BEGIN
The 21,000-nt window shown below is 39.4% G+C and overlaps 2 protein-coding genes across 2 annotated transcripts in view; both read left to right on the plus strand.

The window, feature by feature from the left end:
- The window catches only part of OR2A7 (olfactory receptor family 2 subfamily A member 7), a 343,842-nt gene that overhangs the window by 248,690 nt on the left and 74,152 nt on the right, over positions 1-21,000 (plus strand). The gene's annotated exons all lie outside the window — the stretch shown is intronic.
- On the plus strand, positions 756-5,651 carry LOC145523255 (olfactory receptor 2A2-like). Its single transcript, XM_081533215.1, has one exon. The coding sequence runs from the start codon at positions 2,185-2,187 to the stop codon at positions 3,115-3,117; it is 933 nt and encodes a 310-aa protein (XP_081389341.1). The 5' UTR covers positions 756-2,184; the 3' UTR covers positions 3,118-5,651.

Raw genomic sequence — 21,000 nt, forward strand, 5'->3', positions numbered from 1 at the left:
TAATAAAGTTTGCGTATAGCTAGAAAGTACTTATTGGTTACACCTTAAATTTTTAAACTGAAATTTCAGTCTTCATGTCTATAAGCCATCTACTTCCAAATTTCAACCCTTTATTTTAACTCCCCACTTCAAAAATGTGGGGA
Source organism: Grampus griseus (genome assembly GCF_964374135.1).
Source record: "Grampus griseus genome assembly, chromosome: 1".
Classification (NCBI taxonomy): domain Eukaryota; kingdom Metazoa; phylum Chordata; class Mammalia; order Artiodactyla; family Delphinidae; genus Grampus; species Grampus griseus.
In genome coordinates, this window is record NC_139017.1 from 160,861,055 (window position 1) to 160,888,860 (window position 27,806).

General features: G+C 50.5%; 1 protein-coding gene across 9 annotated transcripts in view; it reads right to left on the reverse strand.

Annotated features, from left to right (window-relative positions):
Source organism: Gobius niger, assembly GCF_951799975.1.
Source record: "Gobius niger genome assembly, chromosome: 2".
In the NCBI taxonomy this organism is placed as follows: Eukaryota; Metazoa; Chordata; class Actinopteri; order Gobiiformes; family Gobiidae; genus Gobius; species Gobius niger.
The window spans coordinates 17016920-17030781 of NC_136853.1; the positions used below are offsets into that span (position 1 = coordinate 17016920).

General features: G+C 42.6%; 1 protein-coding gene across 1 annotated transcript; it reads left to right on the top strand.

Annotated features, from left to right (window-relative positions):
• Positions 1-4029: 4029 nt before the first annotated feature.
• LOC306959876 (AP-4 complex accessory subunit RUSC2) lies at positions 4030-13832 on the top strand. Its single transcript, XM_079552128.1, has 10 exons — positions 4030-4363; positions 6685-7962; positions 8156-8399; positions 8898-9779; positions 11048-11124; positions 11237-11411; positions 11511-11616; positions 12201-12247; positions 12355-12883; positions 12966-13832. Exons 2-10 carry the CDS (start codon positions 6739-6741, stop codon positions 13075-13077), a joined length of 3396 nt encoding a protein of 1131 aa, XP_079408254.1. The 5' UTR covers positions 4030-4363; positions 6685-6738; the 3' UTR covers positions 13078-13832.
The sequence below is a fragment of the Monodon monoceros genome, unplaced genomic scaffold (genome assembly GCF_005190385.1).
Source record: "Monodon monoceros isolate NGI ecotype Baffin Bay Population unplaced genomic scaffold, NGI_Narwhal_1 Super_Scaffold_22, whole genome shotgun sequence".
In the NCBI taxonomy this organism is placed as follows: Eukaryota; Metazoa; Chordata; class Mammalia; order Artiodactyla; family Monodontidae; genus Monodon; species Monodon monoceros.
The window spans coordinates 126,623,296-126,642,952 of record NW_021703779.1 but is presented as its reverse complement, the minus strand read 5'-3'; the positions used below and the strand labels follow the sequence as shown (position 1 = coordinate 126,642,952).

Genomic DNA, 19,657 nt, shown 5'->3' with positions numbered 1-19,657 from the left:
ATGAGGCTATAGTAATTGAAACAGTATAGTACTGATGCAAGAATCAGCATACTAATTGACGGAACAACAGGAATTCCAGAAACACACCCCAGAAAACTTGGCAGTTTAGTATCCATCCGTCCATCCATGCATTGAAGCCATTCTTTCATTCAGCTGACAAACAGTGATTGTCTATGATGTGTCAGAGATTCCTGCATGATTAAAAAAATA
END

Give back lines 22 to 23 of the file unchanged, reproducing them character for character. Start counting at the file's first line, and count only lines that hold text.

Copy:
Source record: "Monodon monoceros isolate NGI ecotype Baffin Bay Population unplaced genomic scaffold, NGI_Narwhal_1 Super_Scaffold_22, whole genome shotgun sequence".
In the NCBI taxonomy this organism is placed as follows: Eukaryota; Metazoa; Chordata; class Mammalia; order Artiodactyla; family Monodontidae; genus Monodon; species Monodon monoceros.